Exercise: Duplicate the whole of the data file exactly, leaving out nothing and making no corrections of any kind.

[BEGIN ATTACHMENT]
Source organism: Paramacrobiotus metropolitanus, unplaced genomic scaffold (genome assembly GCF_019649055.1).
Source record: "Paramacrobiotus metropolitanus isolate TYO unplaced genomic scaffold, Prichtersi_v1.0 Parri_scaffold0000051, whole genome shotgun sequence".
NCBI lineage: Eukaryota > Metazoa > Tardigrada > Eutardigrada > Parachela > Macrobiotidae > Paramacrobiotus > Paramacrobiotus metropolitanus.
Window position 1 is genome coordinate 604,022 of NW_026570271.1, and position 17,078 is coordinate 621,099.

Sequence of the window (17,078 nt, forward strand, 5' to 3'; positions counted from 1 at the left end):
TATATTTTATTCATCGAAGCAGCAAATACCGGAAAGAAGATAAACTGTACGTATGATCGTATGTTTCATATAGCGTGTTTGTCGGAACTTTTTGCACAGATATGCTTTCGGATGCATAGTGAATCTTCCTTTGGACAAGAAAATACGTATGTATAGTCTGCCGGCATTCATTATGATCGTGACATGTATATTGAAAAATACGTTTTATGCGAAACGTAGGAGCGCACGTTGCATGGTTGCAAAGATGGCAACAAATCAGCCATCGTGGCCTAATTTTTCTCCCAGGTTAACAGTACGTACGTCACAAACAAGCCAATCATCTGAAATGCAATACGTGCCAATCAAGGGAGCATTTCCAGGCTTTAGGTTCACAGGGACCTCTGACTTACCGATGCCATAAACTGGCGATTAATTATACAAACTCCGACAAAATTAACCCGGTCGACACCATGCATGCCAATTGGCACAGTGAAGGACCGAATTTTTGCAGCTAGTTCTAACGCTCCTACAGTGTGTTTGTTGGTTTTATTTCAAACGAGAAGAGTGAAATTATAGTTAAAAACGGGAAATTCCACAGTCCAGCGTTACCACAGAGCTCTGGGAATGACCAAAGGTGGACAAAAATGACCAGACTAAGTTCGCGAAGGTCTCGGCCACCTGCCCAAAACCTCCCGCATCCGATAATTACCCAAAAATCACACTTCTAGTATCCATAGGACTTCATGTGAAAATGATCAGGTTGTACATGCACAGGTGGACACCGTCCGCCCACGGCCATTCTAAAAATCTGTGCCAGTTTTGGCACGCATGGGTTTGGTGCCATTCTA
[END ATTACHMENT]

Source organism: Paramacrobiotus metropolitanus, unplaced genomic scaffold (genome assembly GCF_019649055.1).
Source record: "Paramacrobiotus metropolitanus isolate TYO unplaced genomic scaffold, Prichtersi_v1.0 Parri_scaffold0000051, whole genome shotgun sequence".
NCBI lineage: Eukaryota > Metazoa > Tardigrada > Eutardigrada > Parachela > Macrobiotidae > Paramacrobiotus > Paramacrobiotus metropolitanus.
Window position 1 is genome coordinate 604,022 of NW_026570271.1, and position 17,078 is coordinate 621,099.

Sequence of the window (17,078 nt, forward strand, 5' to 3'; positions counted from 1 at the left end):
TATATTTTATTCATCGAAGCAGCAAATACCGGAAAGAAGATAAACTGTACGTATGATCGTATGTTTCATATAGCGTGTTTGTCGGAACTTTTTGCACAGATATGCTTTCGGATGCATAGTGAATCTTCCTTTGGACAAGAAAATACGTATGTATAGTCTGCCGGCATTCATTATGATCGTGACATGTATATTGAAAAATACGTTTTATGCGAAACGTAGGAGCGCACGTTGCATGGTTGCAAAGATGGCAACAAATCAGCCATCGTGGCCTAATTTTTCTCCCAGGTTAACAGTACGTACGTCACAAACAAGCCAATCATCTGAAATGCAATACGTGCCAATCAAGGGAGCATTTCCAGGCTTTAGGTTCACAGGGACCTCTGACTTACCGATGCCATAAACTGGCGATTAATTATACAAACTCCGACAAAATTAACCCGGTCGACACCATGCATGCCAATTGGCACAGTGAAGGACCGAATTTTTGCAGCTAGTTCTAACGCTCCTACAGTGTGTTTGTTGGTTTTATTTCAAACGAGAAGAGTGAAATTATAGTTAAAAACGGGAAATTCCACAGTCCAGCGTTACCACAGAGCTCTGGGAATGACCAAAGGTGGACAAAAATGACCAGACTAAGTTCGCGAAGGTCTCGGCCACCTGCCCAAAACCTCCCGCATCCGATAATTACCCAAAAATCACACTTCTAGTATCCATAGGACTTCATGTGAAAATGATCAGGTTGTACATGCACAGGTGGACACCGTCCGCCCACGGCCATTCTAAAAATCTGTGCCAGTTTTGGCACGCATGGGTTTGGTGCCATTCTA